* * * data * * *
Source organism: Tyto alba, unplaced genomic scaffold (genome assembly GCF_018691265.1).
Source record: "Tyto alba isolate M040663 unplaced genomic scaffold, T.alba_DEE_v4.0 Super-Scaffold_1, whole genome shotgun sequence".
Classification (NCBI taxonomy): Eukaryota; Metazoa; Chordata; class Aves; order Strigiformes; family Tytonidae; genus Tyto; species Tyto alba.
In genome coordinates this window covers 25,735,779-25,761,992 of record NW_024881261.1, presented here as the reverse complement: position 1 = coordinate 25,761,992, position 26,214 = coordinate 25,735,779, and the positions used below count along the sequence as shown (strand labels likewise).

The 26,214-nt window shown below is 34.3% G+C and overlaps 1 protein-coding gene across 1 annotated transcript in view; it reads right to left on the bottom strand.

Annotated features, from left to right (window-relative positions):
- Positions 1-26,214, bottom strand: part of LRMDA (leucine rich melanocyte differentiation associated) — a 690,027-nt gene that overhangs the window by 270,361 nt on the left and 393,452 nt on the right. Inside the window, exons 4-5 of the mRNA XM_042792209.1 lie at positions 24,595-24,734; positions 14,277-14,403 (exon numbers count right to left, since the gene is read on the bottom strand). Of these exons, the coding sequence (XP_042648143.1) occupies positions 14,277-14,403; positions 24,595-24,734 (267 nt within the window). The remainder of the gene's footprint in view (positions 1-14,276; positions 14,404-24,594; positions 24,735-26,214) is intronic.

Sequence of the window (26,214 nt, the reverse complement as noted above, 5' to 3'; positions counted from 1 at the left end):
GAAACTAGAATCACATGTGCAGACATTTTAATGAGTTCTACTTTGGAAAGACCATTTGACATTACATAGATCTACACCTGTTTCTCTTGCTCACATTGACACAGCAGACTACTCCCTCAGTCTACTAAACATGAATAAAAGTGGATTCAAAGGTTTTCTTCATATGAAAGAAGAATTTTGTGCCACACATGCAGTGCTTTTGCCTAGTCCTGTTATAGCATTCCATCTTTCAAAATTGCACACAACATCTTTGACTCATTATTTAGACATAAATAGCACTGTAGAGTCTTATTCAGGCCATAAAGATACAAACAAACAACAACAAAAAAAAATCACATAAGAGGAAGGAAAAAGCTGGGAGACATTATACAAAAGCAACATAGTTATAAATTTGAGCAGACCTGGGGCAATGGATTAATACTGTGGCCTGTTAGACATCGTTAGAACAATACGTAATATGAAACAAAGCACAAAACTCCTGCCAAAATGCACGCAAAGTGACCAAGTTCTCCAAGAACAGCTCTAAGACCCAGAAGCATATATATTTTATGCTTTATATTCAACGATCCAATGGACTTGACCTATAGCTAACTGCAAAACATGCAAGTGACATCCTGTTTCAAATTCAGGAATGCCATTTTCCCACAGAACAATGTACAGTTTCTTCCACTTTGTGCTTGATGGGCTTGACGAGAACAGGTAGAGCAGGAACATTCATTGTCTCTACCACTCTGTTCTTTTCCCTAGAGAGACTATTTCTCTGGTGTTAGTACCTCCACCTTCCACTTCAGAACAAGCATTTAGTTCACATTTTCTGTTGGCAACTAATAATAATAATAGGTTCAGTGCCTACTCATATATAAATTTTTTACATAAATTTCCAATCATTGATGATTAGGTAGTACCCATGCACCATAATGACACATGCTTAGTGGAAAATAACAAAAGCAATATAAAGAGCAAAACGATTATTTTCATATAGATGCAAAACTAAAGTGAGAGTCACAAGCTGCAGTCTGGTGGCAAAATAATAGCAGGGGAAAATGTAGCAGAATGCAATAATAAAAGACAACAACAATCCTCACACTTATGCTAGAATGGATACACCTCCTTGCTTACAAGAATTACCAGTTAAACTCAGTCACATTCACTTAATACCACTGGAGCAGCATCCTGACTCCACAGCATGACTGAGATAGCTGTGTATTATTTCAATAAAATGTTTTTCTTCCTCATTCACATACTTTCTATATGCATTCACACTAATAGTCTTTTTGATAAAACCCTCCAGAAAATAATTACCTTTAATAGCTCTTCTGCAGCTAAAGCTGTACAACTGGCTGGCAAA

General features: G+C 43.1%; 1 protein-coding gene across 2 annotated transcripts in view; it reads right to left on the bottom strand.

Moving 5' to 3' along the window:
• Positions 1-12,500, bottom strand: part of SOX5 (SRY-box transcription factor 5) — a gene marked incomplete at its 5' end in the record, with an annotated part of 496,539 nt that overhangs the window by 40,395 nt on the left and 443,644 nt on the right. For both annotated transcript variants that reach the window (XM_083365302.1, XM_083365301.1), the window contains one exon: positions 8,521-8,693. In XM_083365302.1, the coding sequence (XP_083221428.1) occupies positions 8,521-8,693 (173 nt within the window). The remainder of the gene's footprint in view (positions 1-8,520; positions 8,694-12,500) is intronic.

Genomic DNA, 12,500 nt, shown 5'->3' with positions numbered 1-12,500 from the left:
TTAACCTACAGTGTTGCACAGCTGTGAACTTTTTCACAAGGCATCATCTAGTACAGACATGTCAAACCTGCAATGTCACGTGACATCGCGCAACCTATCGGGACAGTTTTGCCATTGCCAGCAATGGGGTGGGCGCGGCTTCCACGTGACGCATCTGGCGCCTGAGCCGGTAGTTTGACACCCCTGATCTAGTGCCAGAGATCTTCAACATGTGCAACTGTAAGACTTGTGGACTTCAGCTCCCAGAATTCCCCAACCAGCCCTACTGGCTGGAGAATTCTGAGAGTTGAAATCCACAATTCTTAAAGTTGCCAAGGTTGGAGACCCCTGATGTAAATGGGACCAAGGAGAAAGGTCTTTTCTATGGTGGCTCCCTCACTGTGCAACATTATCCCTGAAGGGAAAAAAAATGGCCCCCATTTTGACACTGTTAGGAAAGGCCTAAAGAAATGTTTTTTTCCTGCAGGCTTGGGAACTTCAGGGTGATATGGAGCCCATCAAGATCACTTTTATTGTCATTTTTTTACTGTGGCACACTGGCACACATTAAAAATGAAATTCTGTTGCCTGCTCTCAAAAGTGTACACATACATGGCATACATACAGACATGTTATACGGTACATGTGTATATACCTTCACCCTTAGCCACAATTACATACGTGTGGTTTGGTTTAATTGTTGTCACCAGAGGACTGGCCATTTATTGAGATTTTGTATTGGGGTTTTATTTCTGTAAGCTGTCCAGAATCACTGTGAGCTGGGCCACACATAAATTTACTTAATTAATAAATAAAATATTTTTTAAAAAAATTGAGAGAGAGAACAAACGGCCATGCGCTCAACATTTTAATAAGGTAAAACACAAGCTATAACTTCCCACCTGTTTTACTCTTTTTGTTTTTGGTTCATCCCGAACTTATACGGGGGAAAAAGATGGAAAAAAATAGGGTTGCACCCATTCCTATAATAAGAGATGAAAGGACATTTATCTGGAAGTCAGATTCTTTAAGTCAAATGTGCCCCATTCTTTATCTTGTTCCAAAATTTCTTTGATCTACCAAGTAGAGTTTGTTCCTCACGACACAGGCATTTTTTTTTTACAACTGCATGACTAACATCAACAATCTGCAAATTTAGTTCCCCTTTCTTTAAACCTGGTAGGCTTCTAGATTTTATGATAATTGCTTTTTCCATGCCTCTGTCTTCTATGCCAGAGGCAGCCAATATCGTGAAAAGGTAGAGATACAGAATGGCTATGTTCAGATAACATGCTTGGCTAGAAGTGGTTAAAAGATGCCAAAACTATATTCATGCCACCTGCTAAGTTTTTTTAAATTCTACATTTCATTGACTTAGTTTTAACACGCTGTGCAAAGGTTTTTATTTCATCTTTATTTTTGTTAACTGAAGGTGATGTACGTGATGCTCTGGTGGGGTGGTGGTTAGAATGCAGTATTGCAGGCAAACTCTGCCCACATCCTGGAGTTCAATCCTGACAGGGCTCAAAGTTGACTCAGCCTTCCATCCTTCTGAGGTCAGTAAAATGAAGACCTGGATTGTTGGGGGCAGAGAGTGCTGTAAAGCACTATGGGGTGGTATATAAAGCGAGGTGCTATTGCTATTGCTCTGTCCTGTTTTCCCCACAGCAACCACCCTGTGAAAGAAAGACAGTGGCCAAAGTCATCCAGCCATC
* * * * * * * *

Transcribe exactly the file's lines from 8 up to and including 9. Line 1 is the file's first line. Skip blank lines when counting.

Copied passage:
Sequence of the window (26,214 nt, the reverse complement as noted above, 5' to 3'; positions counted from 1 at the left end):
GAAACTAGAATCACATGTGCAGACATTTTAATGAGTTCTACTTTGGAAAGACCATTTGACATTACATAGATCTACACCTGTTTCTCTTGCTCACATTGACACAGCAGACTACTCCCTCAGTCTACTAAACATGAATAAAAGTGGATTCAAAGGTTTTCTTCATATGAAAGAAGAATTTTGTGCCACACATGCAGTGCTTTTGCCTAGTCCTGTTATAGCATTCCATCTTTCAAAATTGCACACAACATCTTTGACTCATTATTTAGACATAAATAGCACTGTAGAGTCTTATTCAGGCCATAAAGATACAAACAAACAACAACAAAAAAAAATCACATAAGAGGAAGGAAAAAGCTGGGAGACATTATACAAAAGCAACATAGTTATAAATTTGAGCAGACCTGGGGCAATGGATTAATACTGTGGCCTGTTAGACATCGTTAGAACAATACGTAATATGAAACAAAGCACAAAACTCCTGCCAAAATGCACGCAAAGTGACCAAGTTCTCCAAGAACAGCTCTAAGACCCAGAAGCATATATATTTTATGCTTTATATTCAACGATCCAATGGACTTGACCTATAGCTAACTGCAAAACATGCAAGTGACATCCTGTTTCAAATTCAGGAATGCCATTTTCCCACAGAACAATGTACAGTTTCTTCCACTTTGTGCTTGATGGGCTTGACGAGAACAGGTAGAGCAGGAACATTCATTGTCTCTACCACTCTGTTCTTTTCCCTAGAGAGACTATTTCTCTGGTGTTAGTACCTCCACCTTCCACTTCAGAACAAGCATTTAGTTCACATTTTCTGTTGGCAACTAATAATAATAATAGGTTCAGTGCCTACTCATATATAAATTTTTTACATAAATTTCCAATCATTGATGATTAGGTAGTACCCATGCACCATAATGACACATGCTTAGTGGAAAATAACAAAAGCAATATAAAGAGCAAAACGATTATTTTCATATAGATGCAAAACTAAAGTGAGAGTCACAAGCTGCAGTCTGGTGGCAAAATAATAGCAGGGGAAAATGTAGCAGAATGCAATAATAAAAGACAACAACAATCCTCACACTTATGCTAGAATGGATACACCTCCTTGCTTACAAGAATTACCAGTTAAACTCAGTCACATTCACTTAATACCACTGGAGCAGCATCCTGACTCCACAGCATGACTGAGATAGCTGTGTATTATTTCAATAAAATGTTTTTCTTCCTCATTCACATACTTTCTATATGCATTCACACTAATAGTCTTTTTGATAAAACCCTCCAGAAAATAATTACCTTTAATAGCTCTTCTGCAGCTAAAGCTGTACAACTGGCTGGCAAA